When I first got to Jerusalem and saw all the Jews and Muslims praying, I was suspicious. Were they doing it “to be seen of men?” What was really in their hearts? But now I think that for many of them, it is, as the prophet Samuel says, “a fire in their bones” and they cannot but pray to the God they love so deeply. In the TV show Homeland, many Western viewers are baffled at the American protagonist’s conversion to Islam and his intoxication with prayers to Allah. But once I embarked on a similar practice myself, I recognised just how powerful this practice is. In the case of some Jews and Muslims, their love for God may not translate to love of neighbour. They may still hate their enemies and go out and commit acts of terror. In fact the Book of Psalms is full of terrible curses, asking God do things like “dash their little ones against the stones.” But even if some Muslims and Jews hate their enemies, their love for God is real, deep, and truly intoxicating. That is the power of prayer. It can cause you to cultivate love for a God of compassion, or a God of violence.
A Few Favourite Prayers
When I first collected my sets of “100 prayers a day” these were some of my favourites. For my rote prayers these days, I use Book of Common Prayer apps on my iPhone, of which there are many excellent ones, which include Psalm readings and “collects” which are particularly beautiful individual prayers.
O Allah, you are the most forgiving, the one who loves to forgive, therefore forgive me!
O Allah, with your name I die, and live.
O Allah, just as You have made my external features beautiful, make my character beautiful as well.
Lord, make me to know mine end, and the measure of my days, what it is; that I may know how frail I am. Behold, thou hast made my days as an handbreadth; and mine age is as nothing before thee: verily every man at his best state is altogether vanity.
Hold not our sins up against us
But hold us up against our sins,
So that the thought of Thee should not remind us
Of what we have committed,
But of what Thou didst forgive;
Not how we went astray,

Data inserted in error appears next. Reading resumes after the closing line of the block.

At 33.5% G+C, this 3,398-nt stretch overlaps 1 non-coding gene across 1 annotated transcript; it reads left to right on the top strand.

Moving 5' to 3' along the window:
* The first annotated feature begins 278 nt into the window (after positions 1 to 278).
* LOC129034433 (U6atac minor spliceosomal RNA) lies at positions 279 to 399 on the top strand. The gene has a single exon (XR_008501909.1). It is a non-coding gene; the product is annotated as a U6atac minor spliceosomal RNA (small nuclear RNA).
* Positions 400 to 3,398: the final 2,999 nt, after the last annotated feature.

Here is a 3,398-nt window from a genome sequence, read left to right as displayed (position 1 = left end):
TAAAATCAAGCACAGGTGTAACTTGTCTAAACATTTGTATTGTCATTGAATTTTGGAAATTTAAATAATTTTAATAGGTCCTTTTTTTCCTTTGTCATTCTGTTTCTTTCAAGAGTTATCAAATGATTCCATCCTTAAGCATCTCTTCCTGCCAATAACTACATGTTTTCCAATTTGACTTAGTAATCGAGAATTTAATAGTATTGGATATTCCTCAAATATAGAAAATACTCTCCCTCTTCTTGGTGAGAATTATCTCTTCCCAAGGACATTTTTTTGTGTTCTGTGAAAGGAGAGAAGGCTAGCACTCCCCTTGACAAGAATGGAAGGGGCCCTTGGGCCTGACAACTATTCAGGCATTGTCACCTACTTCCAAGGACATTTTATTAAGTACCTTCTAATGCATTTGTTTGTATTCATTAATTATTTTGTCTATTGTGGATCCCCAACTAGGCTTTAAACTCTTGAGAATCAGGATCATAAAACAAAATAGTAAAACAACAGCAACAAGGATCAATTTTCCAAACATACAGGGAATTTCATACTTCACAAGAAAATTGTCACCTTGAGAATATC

But how Thou didst save us!
- Have you ever tried using rote prayers in your personal worship?
- How do you cultivate love for God in your own life? Has it come after you’ve felt God’s love for you? Or have you felt it through rote expressions like temple worship or hymn singing?
Lovely post Nate.
For me, it’s playing hymns. Over the last couple of years I have aquired several hymn/ worship song books, and once I have the fingering exercises out of the way, I will lead through my hymn books and play hymns or worship songs. There are some I will play more often than others, and some I haven’t yet tackled. But that’s when I feel closest to God. And it’s amazing to have so many more to choose from than the very limited selection in the LDS hymn book. One selection has two volumes with over 1400 hymns and songs. I also have a couple of books of hymn arrangements for trumpet with backing tracks which I enjoy playing from as well. Particular favourites in those are Jesu Joy of Man’s Desiring and Holy Holy Holy.
When I first ventured into this as a form of daily worship playing new hymns and reding the words I would sometimes be in tears at the release from the structures I had become accustomed to, and which had nothing for me for a long time.
Think of hymns as a form of rote prayer.
This was beautiful.
Maybe there are vain repetitions, and maybe there are meaningful repetitions. I feel great personal meaning in joining other Christians in a unison recitation of the Lord’s Prayer — deeply moving, entirely sincere. I am a convert, so I learned the Lord’s Prayer in my youth. It is sad that most Latter-day Saint youth cannot recite the Lord’s Prayer.
Yes, a hymn is a recited, repeated prayer.
Ji, I enjoy that too. when I attend the school services at the cathedral. I learned the Lord’s Prayer at school as a child, as have my children.
OK, I don’t get it. Marked fields have always had to have information in them before anything would be posted. The two fields, Name and Email, have always had the correct information in them, including the four or five times I’ve tried to post last night. Please enlighten me.
Richard Benson, I’m not sure why that is happening for you. You shouldn’t even need “correct” information in them, any name and any email should do. Let us know if you keep having trouble.